While the documentary deals significantly with oral histories, Stewart said he and Dunne are still fundamentally experimental filmmakers, so the piece will not come out looking like a television documentary. “There’s been an opportunity to do this with more mainstream media, but we’re committed to make a non-traditional film,” he said.
“What I’m against is direct didactic narrative, I don’t want to tell them (the audience) what to think,” Stewart said. Instead, he said, the audience should interpret film much as they would have to any piece of art.
“This leads the viewer into a more engaged experience in the material. The viewer has to make up as much as the artist. Where do we go from here? Where does Boulder County go? How do we go on showing solidarity with communities in New Mexico and add to the accountability there?
“Working with these long landscape shots has been a challenge; we’re not going to cut in film of nuclear bombs going off,” he said. “We’re weaving these interviews with these shots of beautiful places in the West, and dichotomize these with a less than gorgeous history and less than gorgeous impacts.”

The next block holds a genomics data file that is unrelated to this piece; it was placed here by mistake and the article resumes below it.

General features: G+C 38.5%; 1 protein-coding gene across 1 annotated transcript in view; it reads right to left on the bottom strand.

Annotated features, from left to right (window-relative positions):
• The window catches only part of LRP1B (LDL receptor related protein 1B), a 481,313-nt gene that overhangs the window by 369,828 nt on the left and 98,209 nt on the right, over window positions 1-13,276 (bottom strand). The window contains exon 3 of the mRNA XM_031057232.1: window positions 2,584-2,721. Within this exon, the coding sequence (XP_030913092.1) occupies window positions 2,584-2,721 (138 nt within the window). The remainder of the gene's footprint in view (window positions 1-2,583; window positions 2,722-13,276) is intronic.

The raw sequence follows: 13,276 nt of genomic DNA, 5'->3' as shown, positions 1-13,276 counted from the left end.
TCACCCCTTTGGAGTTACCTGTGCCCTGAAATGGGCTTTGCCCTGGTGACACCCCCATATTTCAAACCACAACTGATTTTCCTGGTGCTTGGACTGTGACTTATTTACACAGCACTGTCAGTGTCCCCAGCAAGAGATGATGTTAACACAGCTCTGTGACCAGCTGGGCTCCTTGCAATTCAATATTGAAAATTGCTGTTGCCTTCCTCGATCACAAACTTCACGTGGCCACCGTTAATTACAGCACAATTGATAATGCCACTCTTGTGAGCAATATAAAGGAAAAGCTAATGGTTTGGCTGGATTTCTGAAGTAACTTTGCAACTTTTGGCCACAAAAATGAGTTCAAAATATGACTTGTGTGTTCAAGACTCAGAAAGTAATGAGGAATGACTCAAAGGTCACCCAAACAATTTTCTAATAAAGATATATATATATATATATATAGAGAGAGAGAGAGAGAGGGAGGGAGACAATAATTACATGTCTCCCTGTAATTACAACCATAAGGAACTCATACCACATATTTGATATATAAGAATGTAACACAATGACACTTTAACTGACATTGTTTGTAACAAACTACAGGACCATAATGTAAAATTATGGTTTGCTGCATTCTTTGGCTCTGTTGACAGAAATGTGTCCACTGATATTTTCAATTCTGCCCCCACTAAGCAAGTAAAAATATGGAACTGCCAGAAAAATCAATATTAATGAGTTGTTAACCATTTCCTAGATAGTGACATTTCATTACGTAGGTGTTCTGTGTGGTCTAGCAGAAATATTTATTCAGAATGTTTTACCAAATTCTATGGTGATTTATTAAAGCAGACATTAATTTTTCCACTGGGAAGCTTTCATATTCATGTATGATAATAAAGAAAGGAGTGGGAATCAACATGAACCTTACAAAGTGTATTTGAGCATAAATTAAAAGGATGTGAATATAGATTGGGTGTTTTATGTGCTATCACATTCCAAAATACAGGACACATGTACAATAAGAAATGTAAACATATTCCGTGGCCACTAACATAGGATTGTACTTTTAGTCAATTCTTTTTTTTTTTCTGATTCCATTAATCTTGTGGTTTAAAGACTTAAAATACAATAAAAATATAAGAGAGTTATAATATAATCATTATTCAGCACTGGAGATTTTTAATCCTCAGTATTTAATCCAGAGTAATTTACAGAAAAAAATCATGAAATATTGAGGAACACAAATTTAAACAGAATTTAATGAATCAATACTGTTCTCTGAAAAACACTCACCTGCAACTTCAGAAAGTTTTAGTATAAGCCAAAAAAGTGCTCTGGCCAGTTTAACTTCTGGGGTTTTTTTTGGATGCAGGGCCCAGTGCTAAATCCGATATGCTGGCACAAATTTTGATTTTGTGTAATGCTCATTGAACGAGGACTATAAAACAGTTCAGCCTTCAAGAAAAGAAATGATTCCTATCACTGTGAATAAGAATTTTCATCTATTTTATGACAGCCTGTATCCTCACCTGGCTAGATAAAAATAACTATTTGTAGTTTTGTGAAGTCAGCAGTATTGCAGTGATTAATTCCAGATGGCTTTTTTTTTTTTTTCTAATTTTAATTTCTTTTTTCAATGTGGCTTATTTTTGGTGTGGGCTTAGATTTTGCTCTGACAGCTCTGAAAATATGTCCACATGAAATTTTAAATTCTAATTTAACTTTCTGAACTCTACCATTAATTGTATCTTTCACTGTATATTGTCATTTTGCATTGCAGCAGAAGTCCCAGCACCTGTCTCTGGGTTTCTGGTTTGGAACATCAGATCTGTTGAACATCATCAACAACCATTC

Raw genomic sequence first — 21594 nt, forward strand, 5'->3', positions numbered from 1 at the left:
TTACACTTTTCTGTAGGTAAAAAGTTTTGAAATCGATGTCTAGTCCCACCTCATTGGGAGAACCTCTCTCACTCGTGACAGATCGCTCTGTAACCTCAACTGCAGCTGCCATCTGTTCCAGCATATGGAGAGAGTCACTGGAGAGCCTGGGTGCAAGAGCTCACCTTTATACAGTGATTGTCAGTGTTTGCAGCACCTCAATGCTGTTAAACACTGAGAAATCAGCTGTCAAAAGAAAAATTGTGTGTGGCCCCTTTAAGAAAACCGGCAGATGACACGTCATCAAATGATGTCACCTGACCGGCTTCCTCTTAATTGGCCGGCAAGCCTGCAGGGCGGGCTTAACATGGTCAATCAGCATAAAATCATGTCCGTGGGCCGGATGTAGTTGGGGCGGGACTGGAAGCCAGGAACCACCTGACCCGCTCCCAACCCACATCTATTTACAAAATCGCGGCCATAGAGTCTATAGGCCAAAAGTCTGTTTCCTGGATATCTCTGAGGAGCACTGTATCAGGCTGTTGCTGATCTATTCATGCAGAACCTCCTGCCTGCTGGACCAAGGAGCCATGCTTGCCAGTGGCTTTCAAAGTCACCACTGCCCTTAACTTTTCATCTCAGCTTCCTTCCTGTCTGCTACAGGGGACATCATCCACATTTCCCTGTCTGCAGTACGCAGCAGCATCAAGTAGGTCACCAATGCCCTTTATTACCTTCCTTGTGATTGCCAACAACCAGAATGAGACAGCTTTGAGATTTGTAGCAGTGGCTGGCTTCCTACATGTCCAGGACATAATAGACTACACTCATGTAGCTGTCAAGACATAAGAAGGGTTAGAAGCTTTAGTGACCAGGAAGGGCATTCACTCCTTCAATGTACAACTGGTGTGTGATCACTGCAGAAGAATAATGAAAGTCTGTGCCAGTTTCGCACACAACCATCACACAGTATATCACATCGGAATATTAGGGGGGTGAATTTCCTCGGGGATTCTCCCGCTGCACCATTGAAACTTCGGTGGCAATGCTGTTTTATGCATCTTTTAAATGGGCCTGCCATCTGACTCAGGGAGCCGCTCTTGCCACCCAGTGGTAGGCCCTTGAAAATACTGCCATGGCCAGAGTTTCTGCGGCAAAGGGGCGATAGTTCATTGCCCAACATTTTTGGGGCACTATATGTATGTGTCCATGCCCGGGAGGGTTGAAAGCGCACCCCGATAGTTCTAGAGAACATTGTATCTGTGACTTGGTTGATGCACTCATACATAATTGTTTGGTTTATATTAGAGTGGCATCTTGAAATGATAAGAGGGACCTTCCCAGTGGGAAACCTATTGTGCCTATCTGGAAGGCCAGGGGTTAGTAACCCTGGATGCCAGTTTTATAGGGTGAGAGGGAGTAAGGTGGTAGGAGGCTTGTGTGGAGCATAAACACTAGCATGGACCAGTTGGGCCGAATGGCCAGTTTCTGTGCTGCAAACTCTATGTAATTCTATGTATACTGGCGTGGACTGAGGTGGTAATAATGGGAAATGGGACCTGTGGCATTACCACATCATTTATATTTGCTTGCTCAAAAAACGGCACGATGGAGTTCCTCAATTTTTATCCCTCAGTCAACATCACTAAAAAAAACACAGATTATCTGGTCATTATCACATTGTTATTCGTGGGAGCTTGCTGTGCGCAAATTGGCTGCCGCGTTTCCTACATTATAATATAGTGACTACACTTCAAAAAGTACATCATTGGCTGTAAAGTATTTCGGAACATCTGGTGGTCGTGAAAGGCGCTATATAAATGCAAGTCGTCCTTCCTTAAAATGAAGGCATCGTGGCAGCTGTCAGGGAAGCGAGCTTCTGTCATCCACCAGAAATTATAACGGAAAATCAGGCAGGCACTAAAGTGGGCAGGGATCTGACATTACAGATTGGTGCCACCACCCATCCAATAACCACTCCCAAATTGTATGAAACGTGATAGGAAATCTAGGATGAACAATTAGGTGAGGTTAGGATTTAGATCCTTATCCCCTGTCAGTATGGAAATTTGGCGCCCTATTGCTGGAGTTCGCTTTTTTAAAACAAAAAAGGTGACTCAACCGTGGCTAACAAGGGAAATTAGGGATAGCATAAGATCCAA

The project was initially supported by the fund named for the founder of CU’s Film Studies Program, the Virgil Grillo Memorial Award, and has also received funding from the Puffin Foundation. With perhaps two years left of filming and editing the pair is still about $7,000 short of its $10,000 goal on KickStarter funding at http://bit.ly/OffCountry.
Filmmakers Taylor Dunne and Eric Stewart are inviting Boulder County residents to participate in an effort to document the anti-nuclear/peace movement that centered on the Rocky Flats Nuclear Weapons Facility here, by joining in a discussion in Nederland from 10 a.m. to 2 p.m., Saturday, Oct. 28 at the Art House of Nederland, 171 E. 2nd Street.
Dunne noted that the work goes far beyond the feature-length documentary the pair is filming, and will include an oral history archive.
“I make research-based films, and what goes into the final piece is only the very tip of the iceberg,” she said. “It is really unsatisfying to leave out so much, so we are putting all of the complete interviews in an archive so the history will be available to anyone. Adams State University, where we work, has offered to house the archive to get it started, but we are hoping it will be expanded and (also be housed) in New Mexico or Utah.”
Their project focuses on anti-nuclear and peace activists engaged in direct action and civil disobedience. The archive will document and catalog a diverse chorus of voices whom history has neglected to be a tool for researchers, historians, and activists, to learn not only about history but the human stories of people resisting environmental contamination and political oppression.
Their work was started with a small grant from CU Boulder Film Studies and has gone on to receive support from the Puffin Foundation. They are fiscally sponsored by Basement Films, an Albuquerque-based media nonprofit, and are currently raising funds through a KickStarter campaign.